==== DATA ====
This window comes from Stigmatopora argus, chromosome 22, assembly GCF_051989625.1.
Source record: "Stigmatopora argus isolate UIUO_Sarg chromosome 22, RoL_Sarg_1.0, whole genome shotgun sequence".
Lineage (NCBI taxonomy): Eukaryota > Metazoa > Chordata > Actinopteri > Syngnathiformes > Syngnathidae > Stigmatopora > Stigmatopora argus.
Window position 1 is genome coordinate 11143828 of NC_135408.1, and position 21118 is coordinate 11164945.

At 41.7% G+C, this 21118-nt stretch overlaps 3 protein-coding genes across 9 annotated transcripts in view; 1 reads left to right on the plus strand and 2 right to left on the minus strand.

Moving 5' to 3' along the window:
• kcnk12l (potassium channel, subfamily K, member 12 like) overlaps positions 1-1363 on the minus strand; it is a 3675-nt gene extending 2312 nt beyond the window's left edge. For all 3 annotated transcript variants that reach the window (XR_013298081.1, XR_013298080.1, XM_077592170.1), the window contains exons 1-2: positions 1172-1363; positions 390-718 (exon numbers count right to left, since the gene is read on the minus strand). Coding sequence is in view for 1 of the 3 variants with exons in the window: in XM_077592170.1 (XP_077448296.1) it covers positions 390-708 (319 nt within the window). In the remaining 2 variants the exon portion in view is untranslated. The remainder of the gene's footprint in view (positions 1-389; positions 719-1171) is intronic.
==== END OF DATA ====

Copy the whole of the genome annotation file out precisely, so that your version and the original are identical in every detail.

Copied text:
This window comes from Stigmatopora argus, chromosome 22, assembly GCF_051989625.1.
Source record: "Stigmatopora argus isolate UIUO_Sarg chromosome 22, RoL_Sarg_1.0, whole genome shotgun sequence".
Lineage (NCBI taxonomy): Eukaryota > Metazoa > Chordata > Actinopteri > Syngnathiformes > Syngnathidae > Stigmatopora > Stigmatopora argus.
Window position 1 is genome coordinate 11143828 of NC_135408.1, and position 21118 is coordinate 11164945.

At 41.7% G+C, this 21118-nt stretch overlaps 3 protein-coding genes across 9 annotated transcripts in view; 1 reads left to right on the plus strand and 2 right to left on the minus strand.

Moving 5' to 3' along the window:
• kcnk12l (potassium channel, subfamily K, member 12 like) overlaps positions 1-1363 on the minus strand; it is a 3675-nt gene extending 2312 nt beyond the window's left edge. For all 3 annotated transcript variants that reach the window (XR_013298081.1, XR_013298080.1, XM_077592170.1), the window contains exons 1-2: positions 1172-1363; positions 390-718 (exon numbers count right to left, since the gene is read on the minus strand). Coding sequence is in view for 1 of the 3 variants with exons in the window: in XM_077592170.1 (XP_077448296.1) it covers positions 390-708 (319 nt within the window). In the remaining 2 variants the exon portion in view is untranslated. The remainder of the gene's footprint in view (positions 1-389; positions 719-1171) is intronic.